• To promote the common interests and rights of all householders living in the area regardless of nationality, age, sex, race, colour, religious or political beliefs.
  • To represent and protect the common interests and rights of all householders in Tewkesbury Park area in whatever way possible whenever required by its membership.
  • To perform the function of a properly constituted Neighbourhood Watch committee.
  • To promote harmonious relationships and social activities for members of the community.


The land on which Tewkesbury Park is built is included on the Register of Historic Battlefields to preserve and celebrate its importance.

Lincoln Green Lane was the original road to Gloucester. The first section of this lane now provides access to the Borough Council offices. The Battle estate, as the Tewkesbury Park estate was previously known, was created in the early seventies when these developments took place.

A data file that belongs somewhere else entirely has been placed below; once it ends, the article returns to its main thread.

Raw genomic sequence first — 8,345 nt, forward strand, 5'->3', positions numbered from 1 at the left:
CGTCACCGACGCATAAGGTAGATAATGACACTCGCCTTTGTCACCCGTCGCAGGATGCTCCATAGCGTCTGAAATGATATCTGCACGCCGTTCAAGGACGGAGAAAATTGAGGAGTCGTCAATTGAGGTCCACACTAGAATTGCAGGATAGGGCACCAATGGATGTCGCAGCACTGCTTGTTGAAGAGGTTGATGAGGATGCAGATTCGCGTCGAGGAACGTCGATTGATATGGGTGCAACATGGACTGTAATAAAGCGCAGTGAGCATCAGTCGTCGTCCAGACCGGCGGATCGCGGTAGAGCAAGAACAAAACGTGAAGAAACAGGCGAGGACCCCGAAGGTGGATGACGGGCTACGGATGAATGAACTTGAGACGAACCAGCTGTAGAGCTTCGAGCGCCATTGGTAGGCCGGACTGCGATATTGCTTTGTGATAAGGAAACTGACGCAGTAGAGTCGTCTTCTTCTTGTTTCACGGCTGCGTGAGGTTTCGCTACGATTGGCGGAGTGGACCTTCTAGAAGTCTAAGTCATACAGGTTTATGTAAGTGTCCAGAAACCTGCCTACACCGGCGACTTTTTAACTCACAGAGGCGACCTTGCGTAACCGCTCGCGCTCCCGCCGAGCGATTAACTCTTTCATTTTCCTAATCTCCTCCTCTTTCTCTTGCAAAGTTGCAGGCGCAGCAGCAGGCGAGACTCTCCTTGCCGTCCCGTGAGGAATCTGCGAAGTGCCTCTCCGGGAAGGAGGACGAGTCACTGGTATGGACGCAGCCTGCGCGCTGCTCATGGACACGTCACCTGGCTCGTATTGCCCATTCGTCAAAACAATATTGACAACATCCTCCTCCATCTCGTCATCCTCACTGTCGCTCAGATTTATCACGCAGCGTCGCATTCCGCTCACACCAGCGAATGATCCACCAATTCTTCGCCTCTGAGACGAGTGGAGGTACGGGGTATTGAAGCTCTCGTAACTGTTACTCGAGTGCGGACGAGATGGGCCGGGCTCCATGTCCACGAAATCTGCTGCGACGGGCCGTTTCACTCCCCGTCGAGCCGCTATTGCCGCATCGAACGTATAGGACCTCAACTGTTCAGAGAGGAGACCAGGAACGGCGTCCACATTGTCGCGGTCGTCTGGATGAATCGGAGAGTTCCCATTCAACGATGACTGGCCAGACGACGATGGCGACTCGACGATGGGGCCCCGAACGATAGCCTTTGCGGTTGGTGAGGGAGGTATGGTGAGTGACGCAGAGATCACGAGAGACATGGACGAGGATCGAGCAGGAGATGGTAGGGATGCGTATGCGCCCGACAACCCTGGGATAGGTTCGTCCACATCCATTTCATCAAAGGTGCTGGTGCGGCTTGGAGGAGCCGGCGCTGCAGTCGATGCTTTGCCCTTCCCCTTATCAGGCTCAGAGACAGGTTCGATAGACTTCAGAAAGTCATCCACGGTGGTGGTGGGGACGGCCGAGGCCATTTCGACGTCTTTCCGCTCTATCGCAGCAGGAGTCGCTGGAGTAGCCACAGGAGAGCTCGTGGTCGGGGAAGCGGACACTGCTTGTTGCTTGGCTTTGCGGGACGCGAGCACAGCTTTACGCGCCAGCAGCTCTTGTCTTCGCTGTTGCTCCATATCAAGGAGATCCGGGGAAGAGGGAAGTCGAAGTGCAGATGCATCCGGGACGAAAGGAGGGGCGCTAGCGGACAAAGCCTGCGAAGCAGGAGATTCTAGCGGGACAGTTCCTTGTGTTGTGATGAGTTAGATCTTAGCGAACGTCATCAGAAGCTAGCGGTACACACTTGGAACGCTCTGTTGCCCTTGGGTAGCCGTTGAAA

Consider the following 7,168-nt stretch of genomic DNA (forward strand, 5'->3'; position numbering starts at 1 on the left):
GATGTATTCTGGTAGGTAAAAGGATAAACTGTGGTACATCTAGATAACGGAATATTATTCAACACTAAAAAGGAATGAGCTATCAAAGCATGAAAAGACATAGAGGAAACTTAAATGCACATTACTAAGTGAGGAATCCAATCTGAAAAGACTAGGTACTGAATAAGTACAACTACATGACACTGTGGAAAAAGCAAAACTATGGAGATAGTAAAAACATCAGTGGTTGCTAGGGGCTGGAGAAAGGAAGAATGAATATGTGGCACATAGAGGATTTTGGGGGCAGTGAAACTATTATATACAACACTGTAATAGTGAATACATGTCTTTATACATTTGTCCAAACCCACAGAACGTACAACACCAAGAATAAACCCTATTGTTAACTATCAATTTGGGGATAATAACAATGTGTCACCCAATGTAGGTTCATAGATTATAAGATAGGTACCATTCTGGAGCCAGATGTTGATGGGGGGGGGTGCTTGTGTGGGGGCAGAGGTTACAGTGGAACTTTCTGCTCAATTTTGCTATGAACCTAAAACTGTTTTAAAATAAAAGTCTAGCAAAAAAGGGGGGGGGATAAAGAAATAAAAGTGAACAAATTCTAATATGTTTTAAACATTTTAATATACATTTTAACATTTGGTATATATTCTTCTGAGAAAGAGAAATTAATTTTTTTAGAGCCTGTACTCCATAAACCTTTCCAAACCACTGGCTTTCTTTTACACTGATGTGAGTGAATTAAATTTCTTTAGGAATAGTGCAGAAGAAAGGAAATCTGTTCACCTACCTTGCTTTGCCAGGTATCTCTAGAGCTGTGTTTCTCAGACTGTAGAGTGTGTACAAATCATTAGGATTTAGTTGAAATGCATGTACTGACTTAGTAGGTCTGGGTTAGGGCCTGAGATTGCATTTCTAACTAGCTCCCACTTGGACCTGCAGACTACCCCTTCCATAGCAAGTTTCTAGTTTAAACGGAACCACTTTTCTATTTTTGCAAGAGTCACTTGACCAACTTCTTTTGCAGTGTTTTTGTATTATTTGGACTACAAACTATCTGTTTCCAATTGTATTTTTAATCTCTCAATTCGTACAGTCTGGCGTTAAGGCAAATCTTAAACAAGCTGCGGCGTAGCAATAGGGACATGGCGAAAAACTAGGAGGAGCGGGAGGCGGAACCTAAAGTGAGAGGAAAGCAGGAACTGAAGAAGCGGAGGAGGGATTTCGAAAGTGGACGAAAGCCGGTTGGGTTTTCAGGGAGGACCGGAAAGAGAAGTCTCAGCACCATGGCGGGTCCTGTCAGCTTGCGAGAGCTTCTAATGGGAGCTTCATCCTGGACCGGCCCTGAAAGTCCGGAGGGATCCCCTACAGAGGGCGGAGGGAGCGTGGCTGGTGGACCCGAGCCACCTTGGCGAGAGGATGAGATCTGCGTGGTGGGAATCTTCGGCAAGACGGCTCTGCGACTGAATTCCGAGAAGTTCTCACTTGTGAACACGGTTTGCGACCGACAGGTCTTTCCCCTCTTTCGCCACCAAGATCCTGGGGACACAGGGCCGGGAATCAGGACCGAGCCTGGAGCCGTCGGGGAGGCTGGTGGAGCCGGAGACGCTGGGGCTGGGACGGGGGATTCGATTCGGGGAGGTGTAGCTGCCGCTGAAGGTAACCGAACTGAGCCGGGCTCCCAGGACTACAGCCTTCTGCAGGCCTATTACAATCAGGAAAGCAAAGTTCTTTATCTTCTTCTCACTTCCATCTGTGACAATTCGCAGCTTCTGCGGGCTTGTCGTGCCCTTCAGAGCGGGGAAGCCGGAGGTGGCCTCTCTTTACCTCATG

The Borough Council Offices and Leisure Centre site has been established on what was known as Windmill Hill. It was from this vantage point that Margaret of Anjou is said to have watched the Battle of Tewkesbury and ultimately the demise of her troops as they were forced towards the river and killed in large numbers. The piece of land where this took place is still called the Bloody Meadow as it is said that the ground and the river ran red with the blood of the Lancastrian forces.

The Battle of Tewkesbury was fought in 1471 ending the second phase of the Wars of the Roses and securing Edward IV on the throne of England.

The Lancastrians chose the battle ground to make approach difficult. The area now known as The Gastons (Gastum at the time) had been the site where they had camped the night before and was surrounded by hedgerows and ditches.

A walk from The Gastons towards the Abbey Vineyard will reveal the Swilgate river. The Lancastrian line extended east to meet the Swilgate and cover the approach of the Yorkist Army.